Wednesday, May 25, 2016

What-To-Watch Wednesday - The Retrieval (2014)

If I haven't said it before, I'm going to say it now: Netflix is a total blessing to a film enthusiast like me.  Again and again via streaming or DVD, the service has given me access to movies I would have otherwise not been able to see.  And, the latest of those many discoveries is an independent gem called The Retrieval.

The story focuses on often ignored aspects of the American slave trade.  Namely the recapture of escaped slaves and how African Americans were used against each other in the process.

The opening scene sets this up very pointedly when a young black boy knocks on the door of a farmhouse in the middle of nowhere and asks for shelter and safe passage north.  He is taken to where other runaway slaves are hidden and given something to eat and a place to sleep.  A few hours later, he sneaks out to let a slave bounty hunter know where the runaways are hiding.

The boy, Will, seems oddly unconflicted about his actions, probably because his choices stem from a desire to help his uncle, who is in a debt of service to the bounty hunter.  The uncle appears to be the only family Will has, and so his motivations become sympathetic if not altogether justifiable.  This uncle, however, soon proves to be completely unworthy of Will's loyalty and puts great demands on him as they go about their business of finding runaway slaves.

The bounty hunter assigns the two a particularly difficult mission.  They are to travel into northern territory to find and lure back a runaway slave named Nate, so the bounty hunter can kill him to collect the reward for his dead body.  Heading into free territory, Will and his uncle eventually find Nate.  Then through a series of events, Will ends up traveling alone with Nate back south.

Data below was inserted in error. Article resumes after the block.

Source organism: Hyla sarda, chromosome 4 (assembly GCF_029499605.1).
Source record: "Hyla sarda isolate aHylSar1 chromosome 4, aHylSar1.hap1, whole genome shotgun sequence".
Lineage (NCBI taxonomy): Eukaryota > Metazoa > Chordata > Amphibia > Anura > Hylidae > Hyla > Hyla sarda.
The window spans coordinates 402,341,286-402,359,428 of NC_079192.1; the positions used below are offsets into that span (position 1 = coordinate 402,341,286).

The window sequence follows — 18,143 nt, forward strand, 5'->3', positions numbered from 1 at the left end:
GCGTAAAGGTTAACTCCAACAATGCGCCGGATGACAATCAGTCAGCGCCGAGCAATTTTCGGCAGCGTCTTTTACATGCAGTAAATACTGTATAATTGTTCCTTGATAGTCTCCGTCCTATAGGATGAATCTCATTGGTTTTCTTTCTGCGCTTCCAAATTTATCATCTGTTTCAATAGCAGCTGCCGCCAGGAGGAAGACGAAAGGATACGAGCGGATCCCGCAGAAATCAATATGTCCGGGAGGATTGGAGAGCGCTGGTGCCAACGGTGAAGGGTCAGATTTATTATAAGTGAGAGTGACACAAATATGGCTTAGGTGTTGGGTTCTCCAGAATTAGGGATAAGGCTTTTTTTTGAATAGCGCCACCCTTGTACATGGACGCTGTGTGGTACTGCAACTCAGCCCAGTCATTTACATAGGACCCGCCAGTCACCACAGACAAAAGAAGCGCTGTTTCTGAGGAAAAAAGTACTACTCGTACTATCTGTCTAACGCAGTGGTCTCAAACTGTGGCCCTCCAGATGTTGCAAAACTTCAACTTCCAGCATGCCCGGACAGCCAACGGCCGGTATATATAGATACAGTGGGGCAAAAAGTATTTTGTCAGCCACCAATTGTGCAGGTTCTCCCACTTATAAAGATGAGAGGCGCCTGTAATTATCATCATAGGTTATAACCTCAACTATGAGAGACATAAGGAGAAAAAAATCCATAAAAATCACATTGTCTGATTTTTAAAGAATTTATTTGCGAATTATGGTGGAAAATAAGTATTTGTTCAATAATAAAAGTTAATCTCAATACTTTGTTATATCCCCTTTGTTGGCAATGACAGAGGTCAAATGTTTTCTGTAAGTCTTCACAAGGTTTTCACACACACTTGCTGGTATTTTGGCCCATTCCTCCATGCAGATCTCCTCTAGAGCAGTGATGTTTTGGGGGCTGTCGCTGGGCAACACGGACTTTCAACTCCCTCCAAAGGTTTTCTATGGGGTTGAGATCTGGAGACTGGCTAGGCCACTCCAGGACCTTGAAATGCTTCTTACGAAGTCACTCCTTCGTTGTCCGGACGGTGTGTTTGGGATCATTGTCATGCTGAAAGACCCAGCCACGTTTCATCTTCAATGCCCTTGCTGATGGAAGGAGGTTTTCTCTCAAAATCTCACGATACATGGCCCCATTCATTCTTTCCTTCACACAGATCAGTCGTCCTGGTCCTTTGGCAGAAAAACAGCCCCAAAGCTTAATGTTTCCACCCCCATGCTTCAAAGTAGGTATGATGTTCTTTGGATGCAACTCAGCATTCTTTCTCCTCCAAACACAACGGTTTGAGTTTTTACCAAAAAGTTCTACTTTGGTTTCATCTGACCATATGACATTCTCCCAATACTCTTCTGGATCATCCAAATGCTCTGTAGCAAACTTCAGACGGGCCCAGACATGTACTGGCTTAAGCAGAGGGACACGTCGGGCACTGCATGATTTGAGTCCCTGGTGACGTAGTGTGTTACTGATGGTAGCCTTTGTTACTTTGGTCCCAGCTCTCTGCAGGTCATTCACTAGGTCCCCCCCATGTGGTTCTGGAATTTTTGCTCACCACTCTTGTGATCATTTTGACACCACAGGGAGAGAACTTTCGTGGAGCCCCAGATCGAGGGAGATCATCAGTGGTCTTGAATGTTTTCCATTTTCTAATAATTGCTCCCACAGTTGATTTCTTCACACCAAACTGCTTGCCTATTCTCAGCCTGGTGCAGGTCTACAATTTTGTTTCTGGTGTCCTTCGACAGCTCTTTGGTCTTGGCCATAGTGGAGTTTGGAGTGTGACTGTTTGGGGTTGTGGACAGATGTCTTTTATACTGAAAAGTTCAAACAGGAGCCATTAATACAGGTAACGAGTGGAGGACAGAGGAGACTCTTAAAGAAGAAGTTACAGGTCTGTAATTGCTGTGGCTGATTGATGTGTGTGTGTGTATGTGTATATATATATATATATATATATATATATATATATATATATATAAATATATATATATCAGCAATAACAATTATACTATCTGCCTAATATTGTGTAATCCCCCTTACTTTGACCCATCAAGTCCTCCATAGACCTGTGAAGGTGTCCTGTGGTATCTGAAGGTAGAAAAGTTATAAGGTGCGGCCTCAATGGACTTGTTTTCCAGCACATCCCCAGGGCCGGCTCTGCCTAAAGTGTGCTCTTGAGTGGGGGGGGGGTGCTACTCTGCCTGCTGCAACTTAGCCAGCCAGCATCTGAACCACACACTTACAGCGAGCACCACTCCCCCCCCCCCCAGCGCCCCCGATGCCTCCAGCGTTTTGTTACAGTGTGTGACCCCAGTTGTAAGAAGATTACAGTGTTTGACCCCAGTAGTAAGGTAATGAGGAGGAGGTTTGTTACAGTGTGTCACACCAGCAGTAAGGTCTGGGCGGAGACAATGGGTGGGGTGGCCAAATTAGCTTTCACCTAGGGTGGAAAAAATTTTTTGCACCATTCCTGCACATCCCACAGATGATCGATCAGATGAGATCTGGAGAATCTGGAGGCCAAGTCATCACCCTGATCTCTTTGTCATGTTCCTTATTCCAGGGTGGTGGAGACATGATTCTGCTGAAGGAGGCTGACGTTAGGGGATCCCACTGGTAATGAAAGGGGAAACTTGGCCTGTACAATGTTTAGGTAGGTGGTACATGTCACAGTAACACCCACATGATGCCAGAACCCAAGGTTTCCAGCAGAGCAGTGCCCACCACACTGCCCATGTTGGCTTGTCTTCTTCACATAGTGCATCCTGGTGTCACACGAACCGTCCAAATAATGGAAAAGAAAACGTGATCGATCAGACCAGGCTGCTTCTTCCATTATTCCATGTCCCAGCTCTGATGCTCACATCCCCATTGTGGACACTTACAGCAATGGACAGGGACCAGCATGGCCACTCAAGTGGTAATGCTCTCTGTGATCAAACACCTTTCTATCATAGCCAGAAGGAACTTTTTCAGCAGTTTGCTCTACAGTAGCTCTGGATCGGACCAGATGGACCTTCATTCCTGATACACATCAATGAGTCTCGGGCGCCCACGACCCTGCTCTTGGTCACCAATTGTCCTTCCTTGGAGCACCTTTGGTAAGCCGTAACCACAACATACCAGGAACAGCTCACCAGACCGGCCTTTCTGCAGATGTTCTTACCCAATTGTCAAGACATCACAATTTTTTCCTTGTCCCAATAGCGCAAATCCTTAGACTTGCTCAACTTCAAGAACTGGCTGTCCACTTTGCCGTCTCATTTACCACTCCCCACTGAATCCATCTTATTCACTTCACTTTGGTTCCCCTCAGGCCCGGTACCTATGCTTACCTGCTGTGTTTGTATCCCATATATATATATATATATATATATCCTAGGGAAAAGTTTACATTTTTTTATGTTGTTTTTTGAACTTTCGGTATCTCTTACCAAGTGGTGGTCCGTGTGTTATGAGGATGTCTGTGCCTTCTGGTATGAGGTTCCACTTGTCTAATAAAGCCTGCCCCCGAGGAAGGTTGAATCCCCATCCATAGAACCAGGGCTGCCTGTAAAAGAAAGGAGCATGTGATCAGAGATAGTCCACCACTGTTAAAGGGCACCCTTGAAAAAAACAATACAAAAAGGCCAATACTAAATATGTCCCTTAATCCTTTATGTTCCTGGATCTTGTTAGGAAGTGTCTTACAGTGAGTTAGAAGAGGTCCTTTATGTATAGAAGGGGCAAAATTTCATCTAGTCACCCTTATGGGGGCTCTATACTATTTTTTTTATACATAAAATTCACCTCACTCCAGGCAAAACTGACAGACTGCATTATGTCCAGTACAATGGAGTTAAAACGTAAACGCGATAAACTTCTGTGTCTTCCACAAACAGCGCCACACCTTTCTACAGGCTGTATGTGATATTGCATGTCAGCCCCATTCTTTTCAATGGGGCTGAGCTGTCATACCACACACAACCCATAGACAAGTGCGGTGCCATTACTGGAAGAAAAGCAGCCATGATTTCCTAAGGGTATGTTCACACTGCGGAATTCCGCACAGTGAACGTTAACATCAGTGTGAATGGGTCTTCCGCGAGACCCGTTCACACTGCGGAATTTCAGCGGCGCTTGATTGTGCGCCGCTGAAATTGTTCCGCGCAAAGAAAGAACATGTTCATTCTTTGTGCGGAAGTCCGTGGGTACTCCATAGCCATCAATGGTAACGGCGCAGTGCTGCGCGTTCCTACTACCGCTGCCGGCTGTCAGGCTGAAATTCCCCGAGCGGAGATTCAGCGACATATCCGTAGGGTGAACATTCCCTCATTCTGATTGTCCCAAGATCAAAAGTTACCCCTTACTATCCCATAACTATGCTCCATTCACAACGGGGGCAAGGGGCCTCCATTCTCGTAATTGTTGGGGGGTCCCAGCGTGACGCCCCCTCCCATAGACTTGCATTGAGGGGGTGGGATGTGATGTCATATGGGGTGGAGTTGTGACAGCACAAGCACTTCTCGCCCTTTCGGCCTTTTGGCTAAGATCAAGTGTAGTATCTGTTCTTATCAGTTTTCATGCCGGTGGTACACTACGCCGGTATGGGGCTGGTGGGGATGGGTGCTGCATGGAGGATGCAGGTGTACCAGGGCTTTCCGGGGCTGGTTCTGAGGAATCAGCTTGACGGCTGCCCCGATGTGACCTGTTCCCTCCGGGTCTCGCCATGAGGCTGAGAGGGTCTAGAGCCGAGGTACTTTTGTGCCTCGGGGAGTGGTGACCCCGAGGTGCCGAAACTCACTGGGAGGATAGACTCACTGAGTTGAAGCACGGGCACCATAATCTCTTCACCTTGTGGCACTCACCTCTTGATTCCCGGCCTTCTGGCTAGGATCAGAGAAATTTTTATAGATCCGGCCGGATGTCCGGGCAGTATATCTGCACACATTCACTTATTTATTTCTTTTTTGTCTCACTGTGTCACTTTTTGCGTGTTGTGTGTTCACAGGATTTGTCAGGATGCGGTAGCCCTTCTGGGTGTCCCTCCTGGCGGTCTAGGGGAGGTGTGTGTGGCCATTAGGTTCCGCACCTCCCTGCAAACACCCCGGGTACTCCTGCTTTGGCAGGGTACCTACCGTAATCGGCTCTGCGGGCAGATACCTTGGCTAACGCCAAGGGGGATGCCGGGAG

The two begin to bond on their journey, and Will finds in Nate an honorable father figure at long last.  He also discovers a conscience he didn't know he had as he becomes wrought with guilt for the deception he has helped perpetrate on Nate.

And, this is where The Retrieval finds its real storytelling power as the veil of institutionalized slavery begins to lift from Will's eyes, and he makes a connection to another human being that isn't controlled by outside forces.  He is torn between his fear of the bounty hunter and his affection for Nate, and the most intense moments come when Will tries to reconcile one with the other and slowly realizes he can't and must make a choice.

This is a film that moves along with a quiet strength with characters that exist in a world where only hard choices exist when they exist at all.  And, moments of honest care and affection shine all the more brilliantly as a result.  A truly remarkable film.



Saturday, May 21, 2016

The Truth of Death

Death is sad.  Death is tragic.  Death is something to be mourned.

These are the messages we are given from very early on about one of the most enigmatic and inevitable experiences of human existence.  Death is an emotional path that requires an expression of grief, some kind of outlet for the torrent of feeling that results when we walk through it.  That, at least, is what we mean whenever we talk about death, usually in hushed voices with solemn looks on our faces.